Sitting in a duck blind gives hunters a lot of time to be inventive, especially if the birds are landing somewhere else writes The Omaha World Herald.
Camouflage-clad Mark Andersen was hunting ducks and Canada geese near Pierre, S.D. He was freezing. Shooting was slow. He stood to peer out of the blind.
â€œI looked over and saw a bunch of ducks pouring into a field and I said, â€˜Whatâ€™s going on over there?â€™â€™â€™ Andersen said. â€œWell, a farmer had spilled a big pile of corn, and the ducks were just pouring on top of it to feed.â€™â€™
Andersen was inspired. Ducks and geese eat corn. Why not lure birds with waterfowl and corn decoys? Not using artificial ears of corn, but something that resembles a small pile of spilled corn kernels.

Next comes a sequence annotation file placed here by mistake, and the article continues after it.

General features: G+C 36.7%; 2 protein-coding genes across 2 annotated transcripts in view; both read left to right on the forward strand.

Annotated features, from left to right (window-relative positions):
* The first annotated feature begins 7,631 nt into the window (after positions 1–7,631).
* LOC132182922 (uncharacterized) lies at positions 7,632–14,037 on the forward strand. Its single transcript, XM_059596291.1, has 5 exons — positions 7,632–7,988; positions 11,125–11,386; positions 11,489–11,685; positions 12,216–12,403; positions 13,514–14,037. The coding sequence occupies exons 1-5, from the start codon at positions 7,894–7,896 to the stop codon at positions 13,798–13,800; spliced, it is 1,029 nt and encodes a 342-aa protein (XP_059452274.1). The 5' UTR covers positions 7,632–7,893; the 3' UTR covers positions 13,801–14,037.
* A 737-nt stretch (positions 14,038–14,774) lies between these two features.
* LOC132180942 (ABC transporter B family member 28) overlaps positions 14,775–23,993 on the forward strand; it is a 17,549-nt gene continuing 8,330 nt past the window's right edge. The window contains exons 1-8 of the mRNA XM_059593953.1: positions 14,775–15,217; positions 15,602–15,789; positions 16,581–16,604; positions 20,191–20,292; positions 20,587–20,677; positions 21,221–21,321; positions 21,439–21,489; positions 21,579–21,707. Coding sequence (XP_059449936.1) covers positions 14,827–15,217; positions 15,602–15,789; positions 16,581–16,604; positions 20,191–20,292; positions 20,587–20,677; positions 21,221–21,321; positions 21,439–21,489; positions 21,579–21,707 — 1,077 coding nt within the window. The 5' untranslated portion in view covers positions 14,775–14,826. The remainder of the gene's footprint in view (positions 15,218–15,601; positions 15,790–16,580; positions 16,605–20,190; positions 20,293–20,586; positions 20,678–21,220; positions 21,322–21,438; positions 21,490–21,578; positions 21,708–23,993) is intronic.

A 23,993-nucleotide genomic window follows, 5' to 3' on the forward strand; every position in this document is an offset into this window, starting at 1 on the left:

After nearly three years of designing and testing, Andersenâ€™s patented and trademarked invention is for sale in 13 stores in six states and online.
He calls it â€œCornouflage.â€™â€™
Cornouflage is a circular piece of non-ultraviolet fabric (birds can see ultraviolet light) printed with a photograph of field corn. The diameter is about 25 inches, but it twists and folds into a circle less than half that size for stuffing into a day pack. A plastic-coated steel cable is sewn into the rim of the cloth to give it stability.
Setting Cornouflage over a few dirt clods or pieces of corn stubble elevates the center of the cloth, giving it the appearance of spilled grain.
Photo by CORNouflage.